Sunday, January 29, 2017

Leviticus 19:34 -- On Strangers

"But the stranger that dwelleth with you shall be unto you as one born among you, and thou shalt love him as thyself; for ye were strangers in the land of Egypt: I am the Lord your God."
Leviticus 19:34

Although God gives us the main commandments, to love God and to love others, sometimes he has to clarify, because we don't always get it at first.  This is a good reminder and clarification for us, that when God tells us to love our neighbors, he really means all of them. :)  It's similar to the story of the Good Samaritan.  In that story someone was in need, and no matter how otherwise cool/socially acceptable the people who walked by were, it was the foreigner/stranger that actually helped him (Samaritans at the time were in a next-door nation and practiced a somewhat different religion that emphasized different things and that was looked at as corrupt.  They were looked down on and ostracized.), and that was the person that Christ pointed out as being the neighbor (Luke 10:36-37). Christ taught us that when we choose to love and care for people, that is when we are following his commandments.

In this verse it mentions that we were strangers in Egypt.  That was a long time ago, and perhaps we don't remember it so well in our collective memory, or we have a hard time applying it to our personal lives.  I think though that we all can relate because we all have some experience with being strangers, whether positive or negative.  In Egypt at first, Joseph was a great leader and well loved, as were his family and people.  But when later leaders came that didn't remember Joseph, things got a lot worse.  We've all had experiences like that, where we suddenly aren't as welcome as we used to be, or we don't have the same influence or position of authority, or we are discriminated against because we are not part of the "in" group, for whatever reason.  And God is basically saying, listen... you know what this feels like.  Don't put others through that.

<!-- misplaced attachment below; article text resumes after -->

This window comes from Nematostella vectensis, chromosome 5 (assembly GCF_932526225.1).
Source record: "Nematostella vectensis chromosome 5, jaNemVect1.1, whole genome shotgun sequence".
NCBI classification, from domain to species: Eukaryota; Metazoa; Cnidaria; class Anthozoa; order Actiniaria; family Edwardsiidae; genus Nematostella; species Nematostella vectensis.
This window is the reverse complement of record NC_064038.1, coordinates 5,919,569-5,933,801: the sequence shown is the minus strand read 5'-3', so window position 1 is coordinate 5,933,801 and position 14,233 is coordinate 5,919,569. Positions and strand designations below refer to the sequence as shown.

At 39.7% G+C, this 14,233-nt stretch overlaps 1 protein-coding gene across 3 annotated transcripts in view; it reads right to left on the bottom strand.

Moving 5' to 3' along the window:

The stranger that dwells with us is mentioned here, but God still means everyone.  He is even more clear in Deuteronomy 10:17-19, telling us that God doesn't regard one person as better than another, and that he loves strangers.  He asks us specifically to "Love ye therefore the stranger."  He mentions in Numbers 9:14 that we should "have one ordinance, both for the stranger, and for him that was born in the land."  He is referring to the ordinance of the passover, but I'm guessing that it applies more generally as well--that's he's essentially asking us not to discriminate.  In Malachi 3:5 and 3 Nephi 24:5, God says that he will witness against people who "turn aside the stranger," among a list of several other things that are bad to do.

And if we still try to justify "who is my neighbour?" (Luke 10:29), perhaps the strongest message that Christ taught us about strangers is when he tells us that at the second coming he will have different things to say to the blessed and the cursed.  To the blessed he says, among other things, "I was a stranger, and ye took me in," whereas to the cursed he says "I was a stranger, and ye took me not in," with the general lesson for both cases being "Inasmuch as ye have done it unto one of the least of these my brethren, ye have done it unto me" and "Inasmuch as ye did it not to one of the least of these, ye did it not to me" (Matthew 25:31-46).  In other words, whatever we do, or avoid doing, to our friends and neighbors (including strangers) is counted as though we did it, or avoiding doing it, for God.

Sometimes we resist loving strangers because we are afraid.  We're often taught when we're young of "stranger danger" in an effort to keep us safe.  And being safe is important, but perhaps we sometimes go too far in trying to protect ourselves that we forget to love.  God reminds us also that "There is no fear in love; but perfect love casteth out fear" (1 John 4:18).  We also might miss out on some amazing experiences: "Be not forgetful to entertain strangers: for thereby some have entertained angels unawares" (Hebrews 13:2).

Today, let's be mindful of strangers.  And let's remember that they are our brothers and sisters, beloved of God.  Let's be kind, and loving, and remember that we are strangers to others.  If we can treat each other well, despite our individual strangeness, perhaps we can break the cycle of hatred that sometimes seems to be all around us.  

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